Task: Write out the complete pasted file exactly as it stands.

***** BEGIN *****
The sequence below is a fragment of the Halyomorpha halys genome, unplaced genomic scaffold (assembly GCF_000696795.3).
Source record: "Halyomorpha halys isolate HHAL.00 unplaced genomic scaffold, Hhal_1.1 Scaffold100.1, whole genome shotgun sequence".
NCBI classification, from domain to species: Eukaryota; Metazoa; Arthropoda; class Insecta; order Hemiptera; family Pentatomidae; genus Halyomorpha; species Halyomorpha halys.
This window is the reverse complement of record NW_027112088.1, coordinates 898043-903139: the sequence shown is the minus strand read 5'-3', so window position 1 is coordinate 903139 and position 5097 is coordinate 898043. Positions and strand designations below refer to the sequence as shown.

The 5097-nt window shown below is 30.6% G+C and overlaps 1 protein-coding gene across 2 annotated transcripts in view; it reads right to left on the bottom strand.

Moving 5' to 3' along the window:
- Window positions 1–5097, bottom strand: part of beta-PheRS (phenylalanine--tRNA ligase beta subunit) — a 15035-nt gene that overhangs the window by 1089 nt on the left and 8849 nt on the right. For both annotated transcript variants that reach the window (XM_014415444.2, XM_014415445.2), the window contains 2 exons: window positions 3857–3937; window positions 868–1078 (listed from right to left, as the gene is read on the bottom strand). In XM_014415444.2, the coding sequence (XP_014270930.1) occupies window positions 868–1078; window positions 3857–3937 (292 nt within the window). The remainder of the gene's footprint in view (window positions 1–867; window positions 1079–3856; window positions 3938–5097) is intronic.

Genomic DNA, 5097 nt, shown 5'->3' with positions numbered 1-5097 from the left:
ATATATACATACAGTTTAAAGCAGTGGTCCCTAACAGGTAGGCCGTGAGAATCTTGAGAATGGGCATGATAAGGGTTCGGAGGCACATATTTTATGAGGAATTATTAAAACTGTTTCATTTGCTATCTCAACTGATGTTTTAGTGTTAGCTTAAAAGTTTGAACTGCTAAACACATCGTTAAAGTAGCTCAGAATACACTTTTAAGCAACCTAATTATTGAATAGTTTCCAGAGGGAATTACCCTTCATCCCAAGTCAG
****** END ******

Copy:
The sequence below is a fragment of the Halyomorpha halys genome, unplaced genomic scaffold (assembly GCF_000696795.3).
Source record: "Halyomorpha halys isolate HHAL.00 unplaced genomic scaffold, Hhal_1.1 Scaffold100.1, whole genome shotgun sequence".
NCBI classification, from domain to species: Eukaryota; Metazoa; Arthropoda; class Insecta; order Hemiptera; family Pentatomidae; genus Halyomorpha; species Halyomorpha halys.
This window is the reverse complement of record NW_027112088.1, coordinates 898043-903139: the sequence shown is the minus strand read 5'-3', so window position 1 is coordinate 903139 and position 5097 is coordinate 898043. Positions and strand designations below refer to the sequence as shown.

The 5097-nt window shown below is 30.6% G+C and overlaps 1 protein-coding gene across 2 annotated transcripts in view; it reads right to left on the bottom strand.

Moving 5' to 3' along the window:
- Window positions 1–5097, bottom strand: part of beta-PheRS (phenylalanine--tRNA ligase beta subunit) — a 15035-nt gene that overhangs the window by 1089 nt on the left and 8849 nt on the right. For both annotated transcript variants that reach the window (XM_014415444.2, XM_014415445.2), the window contains 2 exons: window positions 3857–3937; window positions 868–1078 (listed from right to left, as the gene is read on the bottom strand). In XM_014415444.2, the coding sequence (XP_014270930.1) occupies window positions 868–1078; window positions 3857–3937 (292 nt within the window). The remainder of the gene's footprint in view (window positions 1–867; window positions 1079–3856; window positions 3938–5097) is intronic.

Genomic DNA, 5097 nt, shown 5'->3' with positions numbered 1-5097 from the left:
ATATATACATACAGTTTAAAGCAGTGGTCCCTAACAGGTAGGCCGTGAGAATCTTGAGAATGGGCATGATAAGGGTTCGGAGGCACATATTTTATGAGGAATTATTAAAACTGTTTCATTTGCTATCTCAACTGATGTTTTAGTGTTAGCTTAAAAGTTTGAACTGCTAAACACATCGTTAAAGTAGCTCAGAATACACTTTTAAGCAACCTAATTATTGAATAGTTTCCAGAGGGAATTACCCTTCATCCCAAGTCAG